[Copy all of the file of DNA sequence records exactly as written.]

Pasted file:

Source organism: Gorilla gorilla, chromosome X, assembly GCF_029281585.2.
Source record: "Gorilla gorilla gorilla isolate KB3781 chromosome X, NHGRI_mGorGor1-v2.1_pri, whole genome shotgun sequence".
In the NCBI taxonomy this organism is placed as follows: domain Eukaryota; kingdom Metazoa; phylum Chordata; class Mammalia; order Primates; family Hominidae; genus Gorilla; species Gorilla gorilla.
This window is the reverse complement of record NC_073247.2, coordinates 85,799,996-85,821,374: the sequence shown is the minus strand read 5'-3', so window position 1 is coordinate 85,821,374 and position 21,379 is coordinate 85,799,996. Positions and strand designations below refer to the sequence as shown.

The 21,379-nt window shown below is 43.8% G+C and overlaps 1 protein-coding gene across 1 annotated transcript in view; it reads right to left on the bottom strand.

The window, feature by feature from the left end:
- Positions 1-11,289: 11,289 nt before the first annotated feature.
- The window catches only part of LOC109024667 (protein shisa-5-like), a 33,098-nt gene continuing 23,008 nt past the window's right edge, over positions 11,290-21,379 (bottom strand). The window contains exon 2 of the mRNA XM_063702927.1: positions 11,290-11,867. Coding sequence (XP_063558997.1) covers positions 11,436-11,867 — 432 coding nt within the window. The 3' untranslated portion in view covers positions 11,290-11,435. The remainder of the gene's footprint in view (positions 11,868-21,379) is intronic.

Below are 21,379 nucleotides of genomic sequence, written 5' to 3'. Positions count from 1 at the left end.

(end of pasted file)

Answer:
Source organism: Gorilla gorilla, chromosome X, assembly GCF_029281585.2.
Source record: "Gorilla gorilla gorilla isolate KB3781 chromosome X, NHGRI_mGorGor1-v2.1_pri, whole genome shotgun sequence".
In the NCBI taxonomy this organism is placed as follows: domain Eukaryota; kingdom Metazoa; phylum Chordata; class Mammalia; order Primates; family Hominidae; genus Gorilla; species Gorilla gorilla.
This window is the reverse complement of record NC_073247.2, coordinates 85,799,996-85,821,374: the sequence shown is the minus strand read 5'-3', so window position 1 is coordinate 85,821,374 and position 21,379 is coordinate 85,799,996. Positions and strand designations below refer to the sequence as shown.

The 21,379-nt window shown below is 43.8% G+C and overlaps 1 protein-coding gene across 1 annotated transcript in view; it reads right to left on the bottom strand.

The window, feature by feature from the left end:
- Positions 1-11,289: 11,289 nt before the first annotated feature.
- The window catches only part of LOC109024667 (protein shisa-5-like), a 33,098-nt gene continuing 23,008 nt past the window's right edge, over positions 11,290-21,379 (bottom strand). The window contains exon 2 of the mRNA XM_063702927.1: positions 11,290-11,867. Coding sequence (XP_063558997.1) covers positions 11,436-11,867 — 432 coding nt within the window. The 3' untranslated portion in view covers positions 11,290-11,435. The remainder of the gene's footprint in view (positions 11,868-21,379) is intronic.

Below are 21,379 nucleotides of genomic sequence, written 5' to 3'. Positions count from 1 at the left end.